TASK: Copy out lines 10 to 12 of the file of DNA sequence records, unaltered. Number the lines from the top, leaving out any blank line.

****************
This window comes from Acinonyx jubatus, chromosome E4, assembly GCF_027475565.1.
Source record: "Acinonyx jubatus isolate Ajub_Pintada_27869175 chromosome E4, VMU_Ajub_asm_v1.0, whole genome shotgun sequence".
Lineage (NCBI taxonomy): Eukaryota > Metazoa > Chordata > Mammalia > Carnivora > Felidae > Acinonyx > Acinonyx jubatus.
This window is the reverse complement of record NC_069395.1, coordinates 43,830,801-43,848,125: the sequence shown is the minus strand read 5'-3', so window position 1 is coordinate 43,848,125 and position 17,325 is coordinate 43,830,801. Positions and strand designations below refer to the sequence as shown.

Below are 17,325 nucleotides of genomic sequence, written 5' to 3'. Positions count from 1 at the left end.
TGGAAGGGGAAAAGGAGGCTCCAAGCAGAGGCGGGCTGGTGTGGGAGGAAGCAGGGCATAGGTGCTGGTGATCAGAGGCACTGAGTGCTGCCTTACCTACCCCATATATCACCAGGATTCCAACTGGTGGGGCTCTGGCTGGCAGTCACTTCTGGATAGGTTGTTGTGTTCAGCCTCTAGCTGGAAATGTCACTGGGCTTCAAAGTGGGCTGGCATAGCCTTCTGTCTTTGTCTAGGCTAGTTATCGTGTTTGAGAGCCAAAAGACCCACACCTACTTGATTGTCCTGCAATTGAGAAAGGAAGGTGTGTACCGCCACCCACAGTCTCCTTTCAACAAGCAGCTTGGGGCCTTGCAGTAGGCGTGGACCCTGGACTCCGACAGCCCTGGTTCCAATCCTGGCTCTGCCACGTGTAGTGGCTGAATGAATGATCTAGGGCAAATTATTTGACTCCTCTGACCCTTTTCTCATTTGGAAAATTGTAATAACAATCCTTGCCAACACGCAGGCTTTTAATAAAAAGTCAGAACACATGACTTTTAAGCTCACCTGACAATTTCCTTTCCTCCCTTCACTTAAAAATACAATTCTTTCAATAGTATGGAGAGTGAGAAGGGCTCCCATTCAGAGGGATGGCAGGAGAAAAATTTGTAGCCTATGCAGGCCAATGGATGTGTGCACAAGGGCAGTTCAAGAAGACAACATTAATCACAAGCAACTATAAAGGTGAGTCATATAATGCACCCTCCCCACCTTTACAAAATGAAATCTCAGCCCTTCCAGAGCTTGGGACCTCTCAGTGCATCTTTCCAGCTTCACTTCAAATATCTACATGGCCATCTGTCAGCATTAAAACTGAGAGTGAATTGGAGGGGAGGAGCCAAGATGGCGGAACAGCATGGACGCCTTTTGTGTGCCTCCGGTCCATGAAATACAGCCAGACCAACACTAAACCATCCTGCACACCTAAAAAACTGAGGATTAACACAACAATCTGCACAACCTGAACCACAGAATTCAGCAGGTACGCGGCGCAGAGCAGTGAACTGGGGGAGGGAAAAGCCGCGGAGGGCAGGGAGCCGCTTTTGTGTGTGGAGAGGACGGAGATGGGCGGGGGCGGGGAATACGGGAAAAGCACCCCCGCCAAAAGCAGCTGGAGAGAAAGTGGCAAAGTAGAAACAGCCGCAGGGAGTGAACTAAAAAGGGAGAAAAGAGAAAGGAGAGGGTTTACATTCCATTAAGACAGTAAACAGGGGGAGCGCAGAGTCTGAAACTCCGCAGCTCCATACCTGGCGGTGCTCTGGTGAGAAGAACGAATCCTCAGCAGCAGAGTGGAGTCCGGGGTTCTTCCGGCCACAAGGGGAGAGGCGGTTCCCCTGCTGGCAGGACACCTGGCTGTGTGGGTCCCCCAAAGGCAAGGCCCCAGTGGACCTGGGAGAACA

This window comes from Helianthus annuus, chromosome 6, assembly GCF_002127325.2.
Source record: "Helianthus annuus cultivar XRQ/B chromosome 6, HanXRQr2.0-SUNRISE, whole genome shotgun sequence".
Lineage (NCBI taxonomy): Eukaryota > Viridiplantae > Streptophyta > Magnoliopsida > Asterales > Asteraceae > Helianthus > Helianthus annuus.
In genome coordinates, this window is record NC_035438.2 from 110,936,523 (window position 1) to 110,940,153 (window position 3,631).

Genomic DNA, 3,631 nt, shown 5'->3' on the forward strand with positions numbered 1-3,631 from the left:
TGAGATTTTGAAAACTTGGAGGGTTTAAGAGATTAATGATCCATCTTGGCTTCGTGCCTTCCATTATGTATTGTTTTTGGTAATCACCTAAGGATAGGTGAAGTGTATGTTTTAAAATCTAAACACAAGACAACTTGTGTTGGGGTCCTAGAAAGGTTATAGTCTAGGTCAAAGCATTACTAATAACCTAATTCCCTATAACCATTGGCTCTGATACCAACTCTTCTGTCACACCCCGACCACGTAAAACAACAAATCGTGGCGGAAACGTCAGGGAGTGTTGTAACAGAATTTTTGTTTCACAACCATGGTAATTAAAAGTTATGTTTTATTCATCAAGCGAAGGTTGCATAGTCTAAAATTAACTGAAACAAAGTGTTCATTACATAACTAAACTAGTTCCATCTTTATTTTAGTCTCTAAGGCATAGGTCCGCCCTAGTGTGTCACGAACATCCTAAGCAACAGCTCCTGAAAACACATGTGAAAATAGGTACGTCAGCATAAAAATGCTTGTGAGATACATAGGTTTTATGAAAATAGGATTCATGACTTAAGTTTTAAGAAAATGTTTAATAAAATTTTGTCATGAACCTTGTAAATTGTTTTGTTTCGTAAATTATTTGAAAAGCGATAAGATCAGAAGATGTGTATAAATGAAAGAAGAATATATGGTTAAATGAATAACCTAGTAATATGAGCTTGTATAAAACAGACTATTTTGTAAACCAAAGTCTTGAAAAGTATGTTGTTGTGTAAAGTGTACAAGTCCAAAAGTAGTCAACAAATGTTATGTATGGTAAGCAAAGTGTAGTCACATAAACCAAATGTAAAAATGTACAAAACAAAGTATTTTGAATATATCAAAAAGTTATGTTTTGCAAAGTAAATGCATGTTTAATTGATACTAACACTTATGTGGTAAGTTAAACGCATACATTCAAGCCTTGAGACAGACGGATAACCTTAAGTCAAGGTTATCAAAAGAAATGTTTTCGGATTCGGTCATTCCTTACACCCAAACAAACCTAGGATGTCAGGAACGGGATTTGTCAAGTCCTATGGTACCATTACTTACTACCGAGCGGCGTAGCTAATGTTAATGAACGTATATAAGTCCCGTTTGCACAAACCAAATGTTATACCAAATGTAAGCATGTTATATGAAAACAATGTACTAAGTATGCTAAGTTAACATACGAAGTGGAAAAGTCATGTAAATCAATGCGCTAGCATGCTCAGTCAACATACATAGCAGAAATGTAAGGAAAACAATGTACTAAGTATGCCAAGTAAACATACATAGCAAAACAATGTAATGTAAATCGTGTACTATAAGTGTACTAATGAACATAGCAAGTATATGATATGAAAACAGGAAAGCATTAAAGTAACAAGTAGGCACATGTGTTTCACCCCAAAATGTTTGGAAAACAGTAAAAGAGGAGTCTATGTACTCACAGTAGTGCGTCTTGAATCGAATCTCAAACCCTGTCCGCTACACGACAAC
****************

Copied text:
In genome coordinates, this window is record NC_035438.2 from 110,936,523 (window position 1) to 110,940,153 (window position 3,631).

Genomic DNA, 3,631 nt, shown 5'->3' on the forward strand with positions numbered 1-3,631 from the left:
TGAGATTTTGAAAACTTGGAGGGTTTAAGAGATTAATGATCCATCTTGGCTTCGTGCCTTCCATTATGTATTGTTTTTGGTAATCACCTAAGGATAGGTGAAGTGTATGTTTTAAAATCTAAACACAAGACAACTTGTGTTGGGGTCCTAGAAAGGTTATAGTCTAGGTCAAAGCATTACTAATAACCTAATTCCCTATAACCATTGGCTCTGATACCAACTCTTCTGTCACACCCCGACCACGTAAAACAACAAATCGTGGCGGAAACGTCAGGGAGTGTTGTAACAGAATTTTTGTTTCACAACCATGGTAATTAAAAGTTATGTTTTATTCATCAAGCGAAGGTTGCATAGTCTAAAATTAACTGAAACAAAGTGTTCATTACATAACTAAACTAGTTCCATCTTTATTTTAGTCTCTAAGGCATAGGTCCGCCCTAGTGTGTCACGAACATCCTAAGCAACAGCTCCTGAAAACACATGTGAAAATAGGTACGTCAGCATAAAAATGCTTGTGAGATACATAGGTTTTATGAAAATAGGATTCATGACTTAAGTTTTAAGAAAATGTTTAATAAAATTTTGTCATGAACCTTGTAAATTGTTTTGTTTCGTAAATTATTTGAAAAGCGATAAGATCAGAAGATGTGTATAAATGAAAGAAGAATATATGGTTAAATGAATAACCTAGTAATATGAGCTTGTATAAAACAGACTATTTTGTAAACCAAAGTCTTGAAAAGTATGTTGTTGTGTAAAGTGTACAAGTCCAAAAGTAGTCAACAAATGTTATGTATGGTAAGCAAAGTGTAGTCACATAAACCAAATGTAAAAATGTACAAAACAAAGTATTTTGAATATATCAAAAAGTTATGTTTTGCAAAGTAAATGCATGTTTAATTGATACTAACACTTATGTGGTAAGTTAAACGCATACATTCAAGCCTTGAGACAGACGGATAACCTTAAGTCAAGGTTATCAAAAGAAATGTTTTCGGATTCGGTCATTCCTTACACCCAAACAAACCTAGGATGTCAGGAACGGGATTTGTCAAGTCCTATGGTACCATTACTTACTACCGAGCGGCGTAGCTAATGTTAATGAACGTATATAAGTCCCGTTTGCACAAACCAAATGTTATACCAAATGTAAGCATGTTATATGAAAACAATGTACTAAGTATGCTAAGTTAACATACGAAGTGGAAAAGTCATGTAAATCAATGCGCTAGCATGCTCAGTCAACATACATAGCAGAAATGTAAGGAAAACAATGTACTAAGTATGCCAAGTAAACATACATAGCAAAACAATGTAATGTAAATCGTGTACTATAAGTGTACTAATGAACATAGCAAGTATATGATATGAAAACAGGAAAGCATTAAAGTAACAAGTAGGCACATGTGTTTCACCCCAAAATGTTTGGAAAACAGTAAAAGAGGAGTCTATGTACTCACAGTAGTGCGTCTTGAATCGAATCTCAAACCCTGTCCGCTACACGACAAC